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Engaging and timely, this book is an invaluable resource for parents who want their children to become socially responsible and globally aware adults As youth culture seems to grow more self-centred and obsessed with "Me,"Michael Ungar shows us that, in fact, children today are as willing as ever to think "We." Given the right signals, and some important changes to the homes we live in, our schools and communities, kids will seek out close connections with the adults in their lives. Like generations before them, they want to be noticed for the contributions they can make. What they need, though, is compassion and encouragement from parents, and some careful attention to their most important connections, those made at home. Combining inspiring stories taken from his clinical work with families and children with expert research gathered from around the world, Ungar reveals how the close connections kids crave, and the support adults provide, can help kids realize their full potential - and how it can also protect them from the dangers of delinquency, whether it be drug abuse, violence, or early sexual activity. At a time when global issues and activism have come to the forefront, We Generation offers a fresh, optimistic way of thinking about our children's true nature and potential.
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About the Author

An internationally recognized expert on resilience in youth, Michael Ungar runs a private practice specializing in working with children and adults in mental health and correctional settings, and is a professor at the School of Social Work at Dalhousie University. He lives in Halifax with his wife and two children.

Reviews

Can the "Me Generation" of baby boomers raise a "We Generation" of consciously compassionate, less self-involved kids? Canadian psychologist Ungar believes so and has written this guide for parents to help them foster in their offspring a spirit of volunteerism, a willingness to "give back" and a directive to do well by doing good. Each of these eight, action-oriented chapters offers anecdotes, self-evaluation tools, lists of activities and boxed tips as it addresses part of a plan for overcoming the problem of self-centered kids, starting with recognizing and learning that kids want to help and make changes; that compassion leads to connection, which leads to responsibility; how grandparents, neighbors and other parents can join forces; why parent-child affection is so important; how to guide kids spiritually and emotionally; how to avoid kids' isolation and anonymity in society; and strategies for generating excitement about being part of a wider world. Critical to all this is parents' commitment to model what they want to see in their kids. While this book may raise more questions than it answers-can kids who do community service only for college application profiles grow a conscience? or what about rebellious kids who do the opposite of their parents?-it is timely. Just as cardigan-clad Mr. Rogers embodied this concept in his PBS neighborhood, Ungar reframes it for today's families. (Dec.) Copyright 2009 Reed Business Information.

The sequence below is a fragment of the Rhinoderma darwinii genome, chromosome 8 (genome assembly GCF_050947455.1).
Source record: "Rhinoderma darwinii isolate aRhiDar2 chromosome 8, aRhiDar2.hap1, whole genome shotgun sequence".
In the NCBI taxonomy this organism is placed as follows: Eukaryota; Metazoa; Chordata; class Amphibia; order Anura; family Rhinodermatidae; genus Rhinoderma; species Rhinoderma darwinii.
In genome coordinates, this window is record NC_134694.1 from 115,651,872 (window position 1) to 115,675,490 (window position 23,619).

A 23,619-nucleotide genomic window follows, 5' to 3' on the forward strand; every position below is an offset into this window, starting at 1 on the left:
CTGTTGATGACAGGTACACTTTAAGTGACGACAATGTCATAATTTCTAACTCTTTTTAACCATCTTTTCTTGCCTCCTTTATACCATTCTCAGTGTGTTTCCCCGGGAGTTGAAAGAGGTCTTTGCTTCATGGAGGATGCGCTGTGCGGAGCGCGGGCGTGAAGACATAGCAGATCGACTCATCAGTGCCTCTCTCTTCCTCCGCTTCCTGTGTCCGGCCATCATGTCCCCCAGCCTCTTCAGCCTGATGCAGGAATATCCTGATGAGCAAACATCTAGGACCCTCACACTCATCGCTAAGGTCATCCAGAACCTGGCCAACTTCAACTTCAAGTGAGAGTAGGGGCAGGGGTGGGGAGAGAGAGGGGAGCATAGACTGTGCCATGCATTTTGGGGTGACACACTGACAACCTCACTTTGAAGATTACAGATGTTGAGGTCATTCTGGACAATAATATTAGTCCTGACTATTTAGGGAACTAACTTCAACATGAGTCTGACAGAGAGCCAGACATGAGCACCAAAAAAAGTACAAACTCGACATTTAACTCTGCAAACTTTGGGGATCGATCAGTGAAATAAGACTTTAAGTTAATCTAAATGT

Modern culture has led to a generation of parents hyperfocused on individualism, argues Ungar (social work, Dalhousie Univ.). Kids, however, haven't changed in their desire for compassionate communication, and he pleads with parents to envision a "We" generation of socially responsible kids who have a sense of collective responsibility. Despite the technological tools that make for constant communication, it is the feeling of belonging to something larger than oneself-a child's understanding that he is part of a family and community that values him-that lays the roots for responsible compassion. In chapters analyzing various types of connections-family, spiritual, physical, architectural-Ungar concludes each chapter with a "tips list" for ways to nurture kind connections. This pairs nicely with two other recent standouts: Kim John Payne's Simplicity Parenting and Polly Young-Eisendrath's The Self-Esteem Trap.-Julianne J. Smith, Ypsilanti Dist. Lib., MI Copyright 2009 Reed Business Information.

Praise for Michael Ungar: "Too Safe for Their Own Good offers us fresh, powerful and deeply relevant ideas about the developmental needs of teenagers. Ungar's thought-provoking book is both wise and practical. All of us parents, therapists and educators who work with adolescents will benefit from his ideas on what teenagers require for optimal growth. This is a paradigm-shifting book." -- Mary Pipher, author of Reviving Ophelia

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